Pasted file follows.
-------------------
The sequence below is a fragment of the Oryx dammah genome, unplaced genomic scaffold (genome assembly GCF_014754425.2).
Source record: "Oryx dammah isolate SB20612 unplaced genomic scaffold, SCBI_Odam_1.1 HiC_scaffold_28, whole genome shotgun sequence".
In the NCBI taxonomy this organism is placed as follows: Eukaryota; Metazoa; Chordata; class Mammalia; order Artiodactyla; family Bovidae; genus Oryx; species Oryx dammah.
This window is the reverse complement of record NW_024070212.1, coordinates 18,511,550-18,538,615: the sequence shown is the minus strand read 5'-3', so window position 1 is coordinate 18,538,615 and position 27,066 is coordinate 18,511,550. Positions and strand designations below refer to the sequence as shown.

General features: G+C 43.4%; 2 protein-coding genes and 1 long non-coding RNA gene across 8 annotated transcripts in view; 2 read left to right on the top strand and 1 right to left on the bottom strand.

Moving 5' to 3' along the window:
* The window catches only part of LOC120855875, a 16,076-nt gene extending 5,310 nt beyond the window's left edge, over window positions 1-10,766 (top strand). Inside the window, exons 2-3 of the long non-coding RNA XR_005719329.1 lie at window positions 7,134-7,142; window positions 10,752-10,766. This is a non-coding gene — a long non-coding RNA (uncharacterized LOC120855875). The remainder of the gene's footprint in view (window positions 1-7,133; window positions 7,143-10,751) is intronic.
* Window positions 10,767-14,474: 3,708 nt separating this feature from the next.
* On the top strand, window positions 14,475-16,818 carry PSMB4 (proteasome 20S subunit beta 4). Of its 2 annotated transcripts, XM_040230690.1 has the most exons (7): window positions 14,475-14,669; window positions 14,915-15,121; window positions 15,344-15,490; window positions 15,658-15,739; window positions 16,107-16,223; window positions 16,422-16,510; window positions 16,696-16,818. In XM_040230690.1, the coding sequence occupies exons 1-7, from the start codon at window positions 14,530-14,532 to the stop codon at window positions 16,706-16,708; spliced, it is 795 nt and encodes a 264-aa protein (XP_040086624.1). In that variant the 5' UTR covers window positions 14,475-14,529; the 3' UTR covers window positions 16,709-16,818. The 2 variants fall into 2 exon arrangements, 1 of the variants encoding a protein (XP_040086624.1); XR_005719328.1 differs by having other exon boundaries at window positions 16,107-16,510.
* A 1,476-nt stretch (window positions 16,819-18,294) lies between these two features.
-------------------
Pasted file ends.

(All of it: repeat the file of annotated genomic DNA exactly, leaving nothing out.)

The sequence below is a fragment of the Oryx dammah genome, unplaced genomic scaffold (genome assembly GCF_014754425.2).
Source record: "Oryx dammah isolate SB20612 unplaced genomic scaffold, SCBI_Odam_1.1 HiC_scaffold_28, whole genome shotgun sequence".
In the NCBI taxonomy this organism is placed as follows: Eukaryota; Metazoa; Chordata; class Mammalia; order Artiodactyla; family Bovidae; genus Oryx; species Oryx dammah.
This window is the reverse complement of record NW_024070212.1, coordinates 18,511,550-18,538,615: the sequence shown is the minus strand read 5'-3', so window position 1 is coordinate 18,538,615 and position 27,066 is coordinate 18,511,550. Positions and strand designations below refer to the sequence as shown.

General features: G+C 43.4%; 2 protein-coding genes and 1 long non-coding RNA gene across 8 annotated transcripts in view; 2 read left to right on the top strand and 1 right to left on the bottom strand.

Moving 5' to 3' along the window:
* The window catches only part of LOC120855875, a 16,076-nt gene extending 5,310 nt beyond the window's left edge, over window positions 1-10,766 (top strand). Inside the window, exons 2-3 of the long non-coding RNA XR_005719329.1 lie at window positions 7,134-7,142; window positions 10,752-10,766. This is a non-coding gene — a long non-coding RNA (uncharacterized LOC120855875). The remainder of the gene's footprint in view (window positions 1-7,133; window positions 7,143-10,751) is intronic.
* Window positions 10,767-14,474: 3,708 nt separating this feature from the next.
* On the top strand, window positions 14,475-16,818 carry PSMB4 (proteasome 20S subunit beta 4). Of its 2 annotated transcripts, XM_040230690.1 has the most exons (7): window positions 14,475-14,669; window positions 14,915-15,121; window positions 15,344-15,490; window positions 15,658-15,739; window positions 16,107-16,223; window positions 16,422-16,510; window positions 16,696-16,818. In XM_040230690.1, the coding sequence occupies exons 1-7, from the start codon at window positions 14,530-14,532 to the stop codon at window positions 16,706-16,708; spliced, it is 795 nt and encodes a 264-aa protein (XP_040086624.1). In that variant the 5' UTR covers window positions 14,475-14,529; the 3' UTR covers window positions 16,709-16,818. The 2 variants fall into 2 exon arrangements, 1 of the variants encoding a protein (XP_040086624.1); XR_005719328.1 differs by having other exon boundaries at window positions 16,107-16,510.
* A 1,476-nt stretch (window positions 16,819-18,294) lies between these two features.